They were asked to evaluate how much more or less it might cost to "combine a defined contribution plan with a much-reduced defined-benefit plan'' for new employees, akin to the federal employee retirement plan. It remains unclear why this part of the June assignment was dropped by the actuaries at Gabriel Roeder Smith & Co.
Through Dingley, Caprio did make several specific recommendations, however. Among them:
-- Eliminate the financial incentive for public sector workers to go out -- and stay out -- on a disability pension which pays them two-thirds of their pay, tax-free by reducing payments to those who are not totally disabled.
-- Increasing oversight of workers on disability and adopt "mandatory rehire provisions'' when it is clear that workers can return to light duty.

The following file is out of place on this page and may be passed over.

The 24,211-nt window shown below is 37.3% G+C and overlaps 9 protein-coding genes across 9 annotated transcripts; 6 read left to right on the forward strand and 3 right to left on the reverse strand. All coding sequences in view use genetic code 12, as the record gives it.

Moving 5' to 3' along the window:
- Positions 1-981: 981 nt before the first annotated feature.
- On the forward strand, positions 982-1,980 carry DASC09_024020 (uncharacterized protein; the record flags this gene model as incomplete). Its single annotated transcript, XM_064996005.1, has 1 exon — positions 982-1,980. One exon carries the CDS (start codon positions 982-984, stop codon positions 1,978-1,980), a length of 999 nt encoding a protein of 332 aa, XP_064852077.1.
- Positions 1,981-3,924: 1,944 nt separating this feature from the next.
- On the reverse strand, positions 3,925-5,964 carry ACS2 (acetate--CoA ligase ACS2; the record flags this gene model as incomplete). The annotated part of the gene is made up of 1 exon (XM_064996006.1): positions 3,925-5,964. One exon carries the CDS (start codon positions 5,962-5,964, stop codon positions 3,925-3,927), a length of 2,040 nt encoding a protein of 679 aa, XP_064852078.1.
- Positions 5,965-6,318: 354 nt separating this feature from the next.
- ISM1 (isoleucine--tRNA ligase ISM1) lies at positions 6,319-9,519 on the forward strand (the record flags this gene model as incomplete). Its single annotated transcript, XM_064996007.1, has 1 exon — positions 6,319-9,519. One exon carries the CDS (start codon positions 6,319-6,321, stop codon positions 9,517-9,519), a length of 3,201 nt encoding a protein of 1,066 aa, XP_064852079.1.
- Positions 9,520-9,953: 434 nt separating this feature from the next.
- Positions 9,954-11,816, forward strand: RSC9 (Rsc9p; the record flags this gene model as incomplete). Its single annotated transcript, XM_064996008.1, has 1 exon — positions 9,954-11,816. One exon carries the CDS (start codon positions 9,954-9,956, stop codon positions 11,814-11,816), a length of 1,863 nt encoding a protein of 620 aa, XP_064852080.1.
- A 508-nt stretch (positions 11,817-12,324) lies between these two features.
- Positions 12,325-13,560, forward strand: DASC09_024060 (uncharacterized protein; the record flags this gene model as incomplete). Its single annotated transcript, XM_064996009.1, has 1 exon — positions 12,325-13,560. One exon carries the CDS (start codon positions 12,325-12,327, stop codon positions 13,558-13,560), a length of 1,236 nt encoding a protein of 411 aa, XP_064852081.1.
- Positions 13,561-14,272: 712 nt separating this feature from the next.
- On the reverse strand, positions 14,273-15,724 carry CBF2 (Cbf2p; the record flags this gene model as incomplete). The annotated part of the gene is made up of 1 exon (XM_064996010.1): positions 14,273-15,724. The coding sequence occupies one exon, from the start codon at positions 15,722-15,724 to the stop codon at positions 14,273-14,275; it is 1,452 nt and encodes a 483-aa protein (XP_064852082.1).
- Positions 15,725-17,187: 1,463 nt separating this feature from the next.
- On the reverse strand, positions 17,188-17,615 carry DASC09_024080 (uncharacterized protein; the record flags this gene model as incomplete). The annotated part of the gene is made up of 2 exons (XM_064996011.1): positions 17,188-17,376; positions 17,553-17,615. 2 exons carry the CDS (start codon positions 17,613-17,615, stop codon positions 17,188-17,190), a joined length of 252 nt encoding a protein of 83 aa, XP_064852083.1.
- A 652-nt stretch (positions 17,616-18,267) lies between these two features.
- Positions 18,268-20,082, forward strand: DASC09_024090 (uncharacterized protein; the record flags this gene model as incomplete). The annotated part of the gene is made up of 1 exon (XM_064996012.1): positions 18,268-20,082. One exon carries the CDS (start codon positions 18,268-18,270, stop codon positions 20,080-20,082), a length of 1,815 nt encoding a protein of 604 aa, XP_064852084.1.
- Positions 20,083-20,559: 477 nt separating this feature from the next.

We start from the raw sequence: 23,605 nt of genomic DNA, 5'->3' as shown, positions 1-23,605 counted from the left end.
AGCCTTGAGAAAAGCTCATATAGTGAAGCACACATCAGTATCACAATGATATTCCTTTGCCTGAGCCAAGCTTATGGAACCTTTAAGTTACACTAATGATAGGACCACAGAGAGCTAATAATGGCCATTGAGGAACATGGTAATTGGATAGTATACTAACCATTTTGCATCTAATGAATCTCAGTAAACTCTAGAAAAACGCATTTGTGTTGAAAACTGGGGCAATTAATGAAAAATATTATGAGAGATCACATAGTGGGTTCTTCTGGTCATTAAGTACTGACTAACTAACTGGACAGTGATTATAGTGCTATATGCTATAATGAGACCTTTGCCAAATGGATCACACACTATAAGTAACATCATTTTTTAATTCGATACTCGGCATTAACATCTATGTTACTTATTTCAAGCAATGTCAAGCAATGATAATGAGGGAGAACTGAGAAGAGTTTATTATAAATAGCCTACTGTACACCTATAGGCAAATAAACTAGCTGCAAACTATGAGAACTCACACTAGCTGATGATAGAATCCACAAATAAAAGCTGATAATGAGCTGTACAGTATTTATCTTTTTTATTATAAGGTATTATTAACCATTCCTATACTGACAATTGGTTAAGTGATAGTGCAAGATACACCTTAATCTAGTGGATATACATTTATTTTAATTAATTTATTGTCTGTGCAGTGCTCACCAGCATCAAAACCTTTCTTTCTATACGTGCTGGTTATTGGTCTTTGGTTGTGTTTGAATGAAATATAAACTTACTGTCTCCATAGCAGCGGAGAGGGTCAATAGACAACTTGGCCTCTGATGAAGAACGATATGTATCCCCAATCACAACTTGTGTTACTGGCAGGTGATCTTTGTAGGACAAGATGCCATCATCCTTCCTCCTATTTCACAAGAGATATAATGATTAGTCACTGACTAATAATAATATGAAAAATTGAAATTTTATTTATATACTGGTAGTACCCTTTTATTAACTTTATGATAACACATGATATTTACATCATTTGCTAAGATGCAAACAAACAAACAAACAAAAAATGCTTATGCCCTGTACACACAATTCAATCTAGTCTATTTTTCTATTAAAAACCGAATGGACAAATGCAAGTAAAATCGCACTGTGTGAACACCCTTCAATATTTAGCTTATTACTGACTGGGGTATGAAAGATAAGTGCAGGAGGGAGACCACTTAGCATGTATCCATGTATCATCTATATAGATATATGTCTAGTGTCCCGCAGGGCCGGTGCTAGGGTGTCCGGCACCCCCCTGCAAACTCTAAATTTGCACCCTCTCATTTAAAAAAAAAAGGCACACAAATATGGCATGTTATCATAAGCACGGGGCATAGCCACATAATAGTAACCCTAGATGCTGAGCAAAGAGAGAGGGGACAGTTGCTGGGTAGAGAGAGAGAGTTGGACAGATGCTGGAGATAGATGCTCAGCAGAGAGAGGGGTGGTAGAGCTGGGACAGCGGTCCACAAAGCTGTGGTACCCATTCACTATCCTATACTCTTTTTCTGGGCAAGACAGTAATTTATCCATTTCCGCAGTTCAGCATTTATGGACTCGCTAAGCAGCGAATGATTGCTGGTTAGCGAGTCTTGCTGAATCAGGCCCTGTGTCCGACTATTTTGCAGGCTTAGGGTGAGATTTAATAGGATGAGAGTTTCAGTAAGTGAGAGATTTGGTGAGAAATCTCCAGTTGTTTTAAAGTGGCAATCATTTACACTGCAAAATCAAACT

-- Shifting the job of evaluating disabilities to the professional operators of a long-term disability insurance program. It is now done by an arm of the state retirement board, made up of lawmakers and employee representatives.
-- Require employees buying credit toward their state pensions for past activities -- such as substitute teaching, military service and Peace Corps service -- pay the actual cost of those years to the pension system, not the discounted amounts allowed now.
-- Eliminate an option that allows retired state workers and teachers who retire young to get a so-called Social Security supplement, that bumps up their pension by hundreds, and in some cases, thousands, of dollars in the years before they qualify for Social Security. Their pension is cut when they reach age 62, but with annual cost-of-living increases they are already well ahead of where they might otherwise have been by then.
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